When I was a teacher in the classroom I remember how excited my students were when it was “the day we cook”! I remember the boys especially were very anxious to get going. Yes, ultimately they got to eat what they prepared, which I know was a huge drawing card, but they really relished the hands-on experience.
We had five unit kitchens in our foods lab with about 4 students in each kitchen. In both the middle school or high school setting, this meant that each student needed to know what to do and have his or her task clearly in mind.
There were some mishaps along the way, such as forgetting to take the plastic wrap off the pan before baking the food, or not turning the oven on, or leaving out an important ingredient. But there were more successes along the way. These included beautifully decorated cakes, crisp, attractive-looking and delicious salads, wonderful baked breads, and many foods they were proud to display and enjoyed eating.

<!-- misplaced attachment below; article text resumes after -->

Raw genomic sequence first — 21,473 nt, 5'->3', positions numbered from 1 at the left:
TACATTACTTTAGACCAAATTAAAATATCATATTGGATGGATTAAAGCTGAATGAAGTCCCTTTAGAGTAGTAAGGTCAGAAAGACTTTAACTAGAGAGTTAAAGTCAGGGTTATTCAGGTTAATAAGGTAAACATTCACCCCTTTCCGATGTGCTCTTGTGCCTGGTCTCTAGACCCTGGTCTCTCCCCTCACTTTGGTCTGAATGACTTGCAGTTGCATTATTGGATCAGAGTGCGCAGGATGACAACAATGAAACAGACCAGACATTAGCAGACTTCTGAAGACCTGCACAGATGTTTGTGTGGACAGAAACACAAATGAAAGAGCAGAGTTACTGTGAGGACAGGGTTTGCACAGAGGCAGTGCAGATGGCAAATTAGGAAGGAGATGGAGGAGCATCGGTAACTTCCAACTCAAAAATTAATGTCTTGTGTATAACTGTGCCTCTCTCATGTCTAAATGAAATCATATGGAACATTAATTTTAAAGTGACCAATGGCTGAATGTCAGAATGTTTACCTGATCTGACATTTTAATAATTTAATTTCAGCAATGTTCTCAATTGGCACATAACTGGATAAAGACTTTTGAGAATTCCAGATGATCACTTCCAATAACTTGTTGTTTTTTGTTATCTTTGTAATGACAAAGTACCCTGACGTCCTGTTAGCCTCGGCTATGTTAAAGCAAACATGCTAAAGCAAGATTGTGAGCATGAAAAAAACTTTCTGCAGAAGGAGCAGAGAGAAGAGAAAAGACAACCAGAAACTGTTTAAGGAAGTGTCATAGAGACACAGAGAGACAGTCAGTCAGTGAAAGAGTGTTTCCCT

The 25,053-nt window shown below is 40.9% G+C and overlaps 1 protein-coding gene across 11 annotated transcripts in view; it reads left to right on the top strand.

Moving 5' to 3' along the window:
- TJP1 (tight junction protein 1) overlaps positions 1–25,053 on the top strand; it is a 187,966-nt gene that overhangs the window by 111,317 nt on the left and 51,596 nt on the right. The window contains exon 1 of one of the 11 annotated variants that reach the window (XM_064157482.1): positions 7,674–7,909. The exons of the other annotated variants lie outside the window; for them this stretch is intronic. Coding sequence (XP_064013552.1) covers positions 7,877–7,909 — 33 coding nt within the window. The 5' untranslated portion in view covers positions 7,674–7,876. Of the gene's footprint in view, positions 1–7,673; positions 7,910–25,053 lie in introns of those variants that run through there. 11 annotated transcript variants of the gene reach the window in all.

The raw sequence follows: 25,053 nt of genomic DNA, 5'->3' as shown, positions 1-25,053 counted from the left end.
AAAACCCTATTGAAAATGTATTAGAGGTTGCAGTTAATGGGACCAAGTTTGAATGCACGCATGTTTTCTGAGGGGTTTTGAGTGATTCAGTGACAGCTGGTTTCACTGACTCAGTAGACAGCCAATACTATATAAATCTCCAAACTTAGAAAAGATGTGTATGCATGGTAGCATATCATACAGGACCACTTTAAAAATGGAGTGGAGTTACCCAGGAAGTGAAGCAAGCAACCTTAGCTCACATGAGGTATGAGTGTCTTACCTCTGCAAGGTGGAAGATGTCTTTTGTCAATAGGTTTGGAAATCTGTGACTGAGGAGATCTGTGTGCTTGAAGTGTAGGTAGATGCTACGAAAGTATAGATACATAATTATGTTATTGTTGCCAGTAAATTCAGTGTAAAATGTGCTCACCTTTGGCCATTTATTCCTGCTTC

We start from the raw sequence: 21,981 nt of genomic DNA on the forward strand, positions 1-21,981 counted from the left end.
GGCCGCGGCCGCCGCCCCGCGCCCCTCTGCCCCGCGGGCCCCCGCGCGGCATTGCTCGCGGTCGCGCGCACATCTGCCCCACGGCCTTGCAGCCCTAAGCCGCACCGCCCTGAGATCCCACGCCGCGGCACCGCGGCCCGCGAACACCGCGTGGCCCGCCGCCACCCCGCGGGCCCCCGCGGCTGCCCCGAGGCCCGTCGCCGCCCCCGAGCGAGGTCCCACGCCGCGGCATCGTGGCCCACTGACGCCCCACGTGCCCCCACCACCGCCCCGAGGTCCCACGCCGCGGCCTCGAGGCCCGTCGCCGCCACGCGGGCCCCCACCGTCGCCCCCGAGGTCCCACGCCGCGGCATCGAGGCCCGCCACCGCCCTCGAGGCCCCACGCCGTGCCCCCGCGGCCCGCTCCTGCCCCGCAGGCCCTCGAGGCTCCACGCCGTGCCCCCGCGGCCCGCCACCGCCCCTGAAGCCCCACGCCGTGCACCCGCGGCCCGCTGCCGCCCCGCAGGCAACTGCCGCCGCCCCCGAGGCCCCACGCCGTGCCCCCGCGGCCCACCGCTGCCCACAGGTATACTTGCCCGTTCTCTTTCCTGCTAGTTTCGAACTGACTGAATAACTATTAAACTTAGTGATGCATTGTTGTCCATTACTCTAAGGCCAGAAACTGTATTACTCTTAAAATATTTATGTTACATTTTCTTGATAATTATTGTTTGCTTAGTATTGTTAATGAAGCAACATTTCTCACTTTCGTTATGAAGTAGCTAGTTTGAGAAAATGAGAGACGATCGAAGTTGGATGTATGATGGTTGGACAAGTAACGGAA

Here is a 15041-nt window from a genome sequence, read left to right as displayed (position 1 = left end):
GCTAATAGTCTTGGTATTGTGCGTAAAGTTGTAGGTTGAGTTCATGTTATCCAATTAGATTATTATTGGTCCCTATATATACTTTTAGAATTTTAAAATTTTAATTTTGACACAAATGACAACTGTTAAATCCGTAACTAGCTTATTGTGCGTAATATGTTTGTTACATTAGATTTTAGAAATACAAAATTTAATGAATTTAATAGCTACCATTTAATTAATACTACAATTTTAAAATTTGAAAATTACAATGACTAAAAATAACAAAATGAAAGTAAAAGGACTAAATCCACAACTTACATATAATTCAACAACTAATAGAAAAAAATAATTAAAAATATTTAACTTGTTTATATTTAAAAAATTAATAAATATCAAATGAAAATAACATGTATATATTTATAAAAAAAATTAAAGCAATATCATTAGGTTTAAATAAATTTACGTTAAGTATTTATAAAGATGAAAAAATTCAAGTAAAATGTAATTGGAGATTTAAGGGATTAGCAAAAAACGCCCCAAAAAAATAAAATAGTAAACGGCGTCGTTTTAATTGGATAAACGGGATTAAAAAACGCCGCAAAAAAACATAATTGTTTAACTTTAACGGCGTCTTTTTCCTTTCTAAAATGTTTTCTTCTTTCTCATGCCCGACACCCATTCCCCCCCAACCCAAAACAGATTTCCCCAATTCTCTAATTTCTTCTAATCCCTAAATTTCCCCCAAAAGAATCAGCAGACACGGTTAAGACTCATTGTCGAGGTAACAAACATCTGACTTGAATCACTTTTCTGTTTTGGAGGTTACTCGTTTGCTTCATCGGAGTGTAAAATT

Not only did they gain knowledge of nutrition and how to prepare different foods, but they learned many other skills, such as how to get along with others and how to communicate effectively. Working together helped them develop and improve their leadership skills and artistic skills.
It saddens me to know that many family and consumer sciences classes are being dropped from the curriculum due to time constraints. I realize students need good solid foundations in English, science, and math. I also like to think students need to develop skills in learning how to manage a home and handle family responsibilities. Being knowledgeable about preparing nutritious and tasty meals for the family is an important life skill. It is also good background for success in a food industry career.
To your positive impact on the work of the home,